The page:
PHILADELPHIA -- His batting average still sits at .219, with just two home runs and one stolen base. But Pittsburgh Pirates center fielder Andrew McCutchen told ESPN.com on Tuesday that he doesn't have a knee injury, that his left knee -- which limited him in spring training -- is "not a factor at all" in how he's playing, and that the people who believe his knee is the reason for his slow start are "overanalyzing" him.
"They're overanalyzing, is what it is," McCutchen said, "because honestly, I take that as: It makes me feel good, because they're searching for something, going, 'Well, there has to be a reason why he's doing what he's doing. He must be injured.' It makes me feel good, because [they're saying], 'If he didn't have an injury he'd be killing it.'
"So for me, I get it. I feel good about that. But at the same time, it's not that. It's not my knee. It's not any of that."
Scouts and opponents have been saying for weeks, as they watched McCutchen struggle, that his knee was bothering more than he's been letting on. But McCutchen said, with no equivocation, that's just not accurate.
"Physically, I feel great," he said. "I mean, I was running and jumping off the wall two days ago. If I need to go steal a base, I can steal a base. If I need to go make a diving play, I'll make a diving play. My knee's not a factor at all. And I think the more I go out there and keep playing, the more I keep hitting, the more I keep doing what I do, I guess they'll say, 'Oh, I guess he's feeling better.'"
A week ago, McCutchen was hitting only .185, with five extra-base hits and no stolen bases, in 107 plate appearances. But over the past five games, he has gone 7-for-18 (.389), with four doubles, a stolen base and five runs scored.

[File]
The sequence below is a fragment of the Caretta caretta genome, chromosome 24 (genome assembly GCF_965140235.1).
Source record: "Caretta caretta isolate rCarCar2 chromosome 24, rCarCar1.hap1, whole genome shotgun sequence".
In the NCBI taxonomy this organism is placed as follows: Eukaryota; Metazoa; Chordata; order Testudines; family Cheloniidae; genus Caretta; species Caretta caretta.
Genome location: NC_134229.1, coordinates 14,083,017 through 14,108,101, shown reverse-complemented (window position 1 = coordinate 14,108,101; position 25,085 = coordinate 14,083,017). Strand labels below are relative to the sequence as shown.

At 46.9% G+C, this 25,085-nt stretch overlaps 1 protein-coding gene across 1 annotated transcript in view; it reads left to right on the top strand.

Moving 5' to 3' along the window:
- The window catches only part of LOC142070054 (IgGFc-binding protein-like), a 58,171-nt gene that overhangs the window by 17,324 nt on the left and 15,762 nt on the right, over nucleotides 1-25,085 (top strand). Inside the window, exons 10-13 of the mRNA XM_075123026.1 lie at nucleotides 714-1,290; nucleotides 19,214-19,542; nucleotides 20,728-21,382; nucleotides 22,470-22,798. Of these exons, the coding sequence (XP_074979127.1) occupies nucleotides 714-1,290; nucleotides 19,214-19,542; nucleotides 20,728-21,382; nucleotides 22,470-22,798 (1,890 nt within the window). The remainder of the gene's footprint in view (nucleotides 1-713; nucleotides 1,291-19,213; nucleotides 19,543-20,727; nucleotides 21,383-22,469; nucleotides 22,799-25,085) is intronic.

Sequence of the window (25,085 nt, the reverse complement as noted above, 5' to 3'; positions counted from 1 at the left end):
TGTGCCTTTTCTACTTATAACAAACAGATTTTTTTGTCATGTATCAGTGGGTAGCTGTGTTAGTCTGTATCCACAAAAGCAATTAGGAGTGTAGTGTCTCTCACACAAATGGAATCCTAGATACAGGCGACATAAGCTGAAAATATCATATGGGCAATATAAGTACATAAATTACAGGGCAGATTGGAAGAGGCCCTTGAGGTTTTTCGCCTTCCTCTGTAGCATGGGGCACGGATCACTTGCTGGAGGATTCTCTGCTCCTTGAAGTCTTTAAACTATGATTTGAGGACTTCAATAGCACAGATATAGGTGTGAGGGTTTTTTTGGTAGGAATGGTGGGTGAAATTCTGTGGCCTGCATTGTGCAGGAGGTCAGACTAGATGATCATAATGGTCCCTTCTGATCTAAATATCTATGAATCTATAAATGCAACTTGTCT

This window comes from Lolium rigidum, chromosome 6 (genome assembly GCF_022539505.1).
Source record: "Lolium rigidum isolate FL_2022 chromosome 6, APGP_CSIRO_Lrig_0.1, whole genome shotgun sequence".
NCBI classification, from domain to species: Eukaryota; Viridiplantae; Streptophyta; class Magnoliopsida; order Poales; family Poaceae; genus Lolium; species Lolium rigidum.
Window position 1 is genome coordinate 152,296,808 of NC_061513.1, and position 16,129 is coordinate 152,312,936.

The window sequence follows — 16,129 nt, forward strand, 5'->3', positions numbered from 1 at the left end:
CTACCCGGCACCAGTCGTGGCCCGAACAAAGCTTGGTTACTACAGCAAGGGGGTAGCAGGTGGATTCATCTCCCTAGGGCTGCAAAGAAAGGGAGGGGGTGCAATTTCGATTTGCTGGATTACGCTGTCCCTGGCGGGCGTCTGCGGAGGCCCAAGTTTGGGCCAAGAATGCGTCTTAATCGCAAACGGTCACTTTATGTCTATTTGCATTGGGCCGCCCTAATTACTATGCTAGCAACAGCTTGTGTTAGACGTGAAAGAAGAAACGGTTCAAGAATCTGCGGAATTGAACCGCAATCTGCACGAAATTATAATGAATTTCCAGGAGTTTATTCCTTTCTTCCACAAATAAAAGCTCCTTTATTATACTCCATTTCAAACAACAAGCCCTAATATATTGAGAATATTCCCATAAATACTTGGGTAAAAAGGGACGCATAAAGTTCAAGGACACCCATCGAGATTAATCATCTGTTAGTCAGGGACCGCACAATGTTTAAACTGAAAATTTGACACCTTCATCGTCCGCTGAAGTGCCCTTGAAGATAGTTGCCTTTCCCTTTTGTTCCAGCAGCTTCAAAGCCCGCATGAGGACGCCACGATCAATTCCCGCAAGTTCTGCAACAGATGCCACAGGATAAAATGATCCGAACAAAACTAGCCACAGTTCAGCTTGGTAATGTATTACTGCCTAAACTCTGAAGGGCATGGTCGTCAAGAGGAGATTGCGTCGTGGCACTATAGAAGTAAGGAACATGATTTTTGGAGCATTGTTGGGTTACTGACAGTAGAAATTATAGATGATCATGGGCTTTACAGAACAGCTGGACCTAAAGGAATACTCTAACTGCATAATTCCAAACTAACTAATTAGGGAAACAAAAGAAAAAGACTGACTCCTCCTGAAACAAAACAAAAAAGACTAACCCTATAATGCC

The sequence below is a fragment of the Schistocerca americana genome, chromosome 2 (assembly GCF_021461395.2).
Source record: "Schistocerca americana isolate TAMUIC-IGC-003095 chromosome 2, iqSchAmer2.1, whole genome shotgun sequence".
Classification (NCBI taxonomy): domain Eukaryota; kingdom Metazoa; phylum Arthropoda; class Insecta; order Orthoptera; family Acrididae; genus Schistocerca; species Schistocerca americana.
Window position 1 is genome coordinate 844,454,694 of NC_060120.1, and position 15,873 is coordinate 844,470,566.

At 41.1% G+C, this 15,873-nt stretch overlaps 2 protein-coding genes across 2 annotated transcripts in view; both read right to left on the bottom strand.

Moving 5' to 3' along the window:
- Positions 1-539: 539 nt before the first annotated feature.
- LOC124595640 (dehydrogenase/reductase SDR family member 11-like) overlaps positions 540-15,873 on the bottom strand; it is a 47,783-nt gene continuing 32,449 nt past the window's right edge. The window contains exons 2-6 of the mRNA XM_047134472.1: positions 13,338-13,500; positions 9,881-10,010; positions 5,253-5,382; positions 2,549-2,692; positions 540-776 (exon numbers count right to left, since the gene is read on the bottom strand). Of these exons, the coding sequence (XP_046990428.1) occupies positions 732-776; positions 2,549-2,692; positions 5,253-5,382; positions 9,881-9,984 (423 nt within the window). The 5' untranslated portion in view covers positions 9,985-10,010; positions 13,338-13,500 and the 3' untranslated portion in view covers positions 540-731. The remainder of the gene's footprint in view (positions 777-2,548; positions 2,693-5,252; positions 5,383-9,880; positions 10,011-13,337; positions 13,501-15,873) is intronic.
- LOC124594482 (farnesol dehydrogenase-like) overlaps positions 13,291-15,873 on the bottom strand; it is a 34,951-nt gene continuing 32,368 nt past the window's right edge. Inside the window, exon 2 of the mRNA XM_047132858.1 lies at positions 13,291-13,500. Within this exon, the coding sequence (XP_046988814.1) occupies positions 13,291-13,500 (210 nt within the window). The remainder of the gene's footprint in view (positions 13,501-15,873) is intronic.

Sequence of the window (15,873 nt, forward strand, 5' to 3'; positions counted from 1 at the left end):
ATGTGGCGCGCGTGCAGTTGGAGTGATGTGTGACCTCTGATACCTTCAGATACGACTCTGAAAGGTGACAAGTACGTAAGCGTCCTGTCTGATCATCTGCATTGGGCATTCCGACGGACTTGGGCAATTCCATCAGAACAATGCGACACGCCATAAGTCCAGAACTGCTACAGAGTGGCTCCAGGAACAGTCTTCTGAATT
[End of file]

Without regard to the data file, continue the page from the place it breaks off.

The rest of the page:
"The thing is, I'm feeling better, but it's not my knee," he said. "I'm just overall feeling better. I just feel better at the plate. I feel better when I'm in the box hitting, just because of all my work, because of getting back to basics."
McCutchen admitted his knee was sore in spring training, limiting him to just 32 at-bats and 11 games played before Opening Day. At one point in mid-March, he missed 11 consecutive games and played only sporadically, even after returning to the lineup.
"Spring training, I wasn't feeling too good," he said. "I wasn't playing as much. And it was just like playing catch-up when the season started instead of just going out and playing the game. That's what I've been doing, but I just wasn't necessarily feeling the same.
"I didn't leave spring training feeling like I always felt ... but now I feel great," McCutchen went on. "And I really think everything that's happened is going to compel me to have an even better season and an even better career."
McCutchen, who won the National League MVP award two years ago and finished third last season, said he believes slumping early has helped him "because I've never struggled like I have this year."
"I've done everything wrong," he said. "So now I know how it feels to be right. So that's kind of what I mean by [saying] when it starts, it's going to stay there."
He also said he has been able to draw on his faith as a source of strength that he believes will make him a better player as he comes out of this prolonged slump.
"Regardless of what you go through, you're going to get good out of it," he said. "That's kind of how I take it. The things that you struggle through, they are going to make you stronger. They're gong to make you a better person. They're going to make you wiser. So you learn from those things as you go through them.
"That's basically like what I'm going through. God can never put more on me than I can bear. I know I can bear it. I know I can get through it better. And once it takes off, I can look back and be like, you know what? As much as I didn't like April, as much as I didn't like the beginning of May, it's OK, because now look where I'm at."